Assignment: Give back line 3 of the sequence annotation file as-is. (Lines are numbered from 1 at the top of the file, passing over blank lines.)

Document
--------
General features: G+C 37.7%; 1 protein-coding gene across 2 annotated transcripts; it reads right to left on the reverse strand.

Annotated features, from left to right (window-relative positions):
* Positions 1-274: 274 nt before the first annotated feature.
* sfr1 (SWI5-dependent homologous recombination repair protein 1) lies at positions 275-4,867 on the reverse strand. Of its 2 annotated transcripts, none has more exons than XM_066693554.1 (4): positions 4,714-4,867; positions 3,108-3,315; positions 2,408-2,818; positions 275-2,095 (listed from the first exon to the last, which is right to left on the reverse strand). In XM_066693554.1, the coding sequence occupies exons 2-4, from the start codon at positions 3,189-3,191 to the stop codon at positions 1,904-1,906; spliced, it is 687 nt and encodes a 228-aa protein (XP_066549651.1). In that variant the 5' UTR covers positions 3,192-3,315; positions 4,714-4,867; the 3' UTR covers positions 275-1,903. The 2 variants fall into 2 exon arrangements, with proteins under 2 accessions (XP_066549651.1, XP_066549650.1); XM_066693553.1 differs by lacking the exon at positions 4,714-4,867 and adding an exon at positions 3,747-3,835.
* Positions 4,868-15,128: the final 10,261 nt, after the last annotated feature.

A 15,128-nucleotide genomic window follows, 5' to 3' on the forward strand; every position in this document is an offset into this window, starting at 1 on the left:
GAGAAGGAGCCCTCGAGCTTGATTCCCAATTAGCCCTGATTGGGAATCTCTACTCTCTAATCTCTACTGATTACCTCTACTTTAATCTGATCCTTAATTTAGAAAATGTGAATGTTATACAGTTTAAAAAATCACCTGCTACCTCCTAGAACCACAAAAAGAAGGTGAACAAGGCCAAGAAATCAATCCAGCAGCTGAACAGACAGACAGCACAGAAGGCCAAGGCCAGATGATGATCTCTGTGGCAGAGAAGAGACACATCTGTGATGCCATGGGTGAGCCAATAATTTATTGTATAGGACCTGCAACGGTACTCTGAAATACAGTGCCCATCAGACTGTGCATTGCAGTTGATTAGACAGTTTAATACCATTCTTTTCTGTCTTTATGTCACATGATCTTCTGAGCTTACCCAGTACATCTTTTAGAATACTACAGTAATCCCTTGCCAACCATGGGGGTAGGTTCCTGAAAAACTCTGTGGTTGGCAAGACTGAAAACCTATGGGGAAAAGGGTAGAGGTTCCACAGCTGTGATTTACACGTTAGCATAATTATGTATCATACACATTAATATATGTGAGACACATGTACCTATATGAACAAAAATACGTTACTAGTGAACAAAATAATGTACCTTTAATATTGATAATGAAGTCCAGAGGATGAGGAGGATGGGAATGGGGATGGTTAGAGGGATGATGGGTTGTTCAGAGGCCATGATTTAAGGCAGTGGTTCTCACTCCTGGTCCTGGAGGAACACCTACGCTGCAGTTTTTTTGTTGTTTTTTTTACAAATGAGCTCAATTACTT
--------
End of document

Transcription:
* Positions 1-274: 274 nt before the first annotated feature.